Svi smo čuli za fraktale i sigurno nebrojeno puta videli kako oni izgledaju, evo ja čak imam jednog i na desktopu, ali šta su zapravo fraktali, to nisam baš siguran da svi znamo. Npr. drvo je možda najbolji primer, jer drvo je zapravo fraktal, naime, svaka grana je zapravo umanjena replika glavnog stabla, i tako dalje do najsitnijih grančica, takođe fraktale možemo videti i na Hindu hramovima, dakle jako zanimljiv dokumentarac, dokaz da beskonačno ipak postoji, i ja bih to odma' primenio na naš univerzum, za koji naučnici tvrde da i pored toga što je nezamislivo veliki, ipak ima svoj početak i kraj, a ja mislim da nema, jer ako bi po istom principu kao i fraktale, zumirali noćno nebo nekim ultra-teleskopom do beskonačno, svaki put bi dobili istu sliku, tj. zvezde svuda unaokolo. Naravno, ovo su neka moja lična lupetanja, ali ako su sve oko nas u prirodi fraktali, i ako smo i mi sami sačinjeni od fraktala, zašto to ne bi bio i svemir koji nas okružuje ?
"Chances are you've seen one and you just didn't realize it. Fractals are most recognized as a series of circular shapes with a border surrounded by jagged "tail-like" objects. NOVA's episode, "Fractals: Hunting the Hidden Dimension" is a quite interesting fifty minute look at the topic. The program, aimed at the average viewer does a fine job of explaining the background of fractals, first by beginning with the story of Pixar co-founder, Loren Carpenter's work at Boeing, developing 3D terrain from scratch using fractals. From there the program starts at the beginning with an introduction to Benoit Mandelbrot and his revolutionary work. The explanations are full of solid factual information but never talk above the level of a viewer who has some understanding of basic mathematical principles. Once the concept is presented the program spends the rest of the time showing how prevalent the fractal is in life.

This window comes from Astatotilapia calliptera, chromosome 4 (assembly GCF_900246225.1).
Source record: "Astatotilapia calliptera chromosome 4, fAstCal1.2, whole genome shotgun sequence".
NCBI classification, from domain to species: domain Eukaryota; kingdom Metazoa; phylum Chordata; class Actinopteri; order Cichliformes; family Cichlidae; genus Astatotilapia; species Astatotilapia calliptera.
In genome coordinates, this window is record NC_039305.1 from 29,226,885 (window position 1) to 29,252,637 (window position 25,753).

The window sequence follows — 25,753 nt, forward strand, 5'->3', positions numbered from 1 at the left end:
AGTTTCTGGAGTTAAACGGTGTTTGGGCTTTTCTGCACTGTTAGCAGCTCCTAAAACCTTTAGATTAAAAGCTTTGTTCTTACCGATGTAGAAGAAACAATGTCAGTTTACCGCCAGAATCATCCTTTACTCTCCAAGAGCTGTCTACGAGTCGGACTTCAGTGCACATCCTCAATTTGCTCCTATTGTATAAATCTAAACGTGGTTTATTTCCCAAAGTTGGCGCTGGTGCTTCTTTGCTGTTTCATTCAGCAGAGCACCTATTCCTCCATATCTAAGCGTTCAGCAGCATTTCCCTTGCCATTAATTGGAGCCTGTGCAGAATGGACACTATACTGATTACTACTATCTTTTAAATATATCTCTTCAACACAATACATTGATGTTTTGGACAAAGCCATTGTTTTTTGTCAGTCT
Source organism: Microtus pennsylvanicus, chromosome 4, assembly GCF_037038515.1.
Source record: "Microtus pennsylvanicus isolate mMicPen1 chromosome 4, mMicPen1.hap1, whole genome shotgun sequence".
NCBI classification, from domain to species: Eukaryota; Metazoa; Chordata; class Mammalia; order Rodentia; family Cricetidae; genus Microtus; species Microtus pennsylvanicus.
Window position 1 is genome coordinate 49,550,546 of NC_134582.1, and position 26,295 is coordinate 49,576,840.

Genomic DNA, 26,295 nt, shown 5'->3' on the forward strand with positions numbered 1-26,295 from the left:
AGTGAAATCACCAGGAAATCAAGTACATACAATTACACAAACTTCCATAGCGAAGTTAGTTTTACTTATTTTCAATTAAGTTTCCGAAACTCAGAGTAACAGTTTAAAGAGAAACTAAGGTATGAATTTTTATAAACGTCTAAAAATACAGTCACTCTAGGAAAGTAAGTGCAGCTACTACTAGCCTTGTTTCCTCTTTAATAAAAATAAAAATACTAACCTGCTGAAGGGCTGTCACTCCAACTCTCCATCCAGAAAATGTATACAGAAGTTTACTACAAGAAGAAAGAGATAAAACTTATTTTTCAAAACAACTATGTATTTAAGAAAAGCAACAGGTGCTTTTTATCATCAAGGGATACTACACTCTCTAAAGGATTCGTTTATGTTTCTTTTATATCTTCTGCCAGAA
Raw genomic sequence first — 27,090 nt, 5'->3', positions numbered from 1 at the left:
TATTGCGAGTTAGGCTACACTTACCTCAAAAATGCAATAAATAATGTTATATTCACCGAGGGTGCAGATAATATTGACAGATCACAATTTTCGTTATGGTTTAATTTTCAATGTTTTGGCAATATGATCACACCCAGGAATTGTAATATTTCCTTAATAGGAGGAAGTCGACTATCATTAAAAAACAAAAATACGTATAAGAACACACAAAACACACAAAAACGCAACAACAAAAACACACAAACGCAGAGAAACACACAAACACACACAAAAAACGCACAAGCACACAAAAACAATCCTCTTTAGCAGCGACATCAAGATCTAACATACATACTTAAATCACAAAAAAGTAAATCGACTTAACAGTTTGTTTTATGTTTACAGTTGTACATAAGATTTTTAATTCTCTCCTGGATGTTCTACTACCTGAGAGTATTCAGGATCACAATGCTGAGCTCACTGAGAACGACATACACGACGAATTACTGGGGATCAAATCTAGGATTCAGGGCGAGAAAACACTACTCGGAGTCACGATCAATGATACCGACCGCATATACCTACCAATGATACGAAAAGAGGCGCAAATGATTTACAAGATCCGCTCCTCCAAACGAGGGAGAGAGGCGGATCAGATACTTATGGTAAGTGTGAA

For a program about a mathematical concept, "Fractals" is very engaging, showing how the process was applied to special effects as far back as the Genesis planet from "Star Trek II" all the way to the spectacular finale on Mustafar in "Star Wars: Episode III." I found myself astonished at how fractals were the source of the lava in constant motion and action during the Obi-Wan/Anakin fight. What is more amazing is when the program delves into practical applications such as cell phone antennas, and eventually the human body.
For the average person who enjoys watching NOVA or other science related programs, even on a sporadic basis, "Fractals" will prove to be a very worthwhile experience. The program is well produced, integrating talking head interviews (including some with Mandelbrot himself) with standard "in the field" footage. The structure of the program is very logical and never finds itself jumping around without direction. In simplest terms, this is a program as elegant as the designs it focuses on."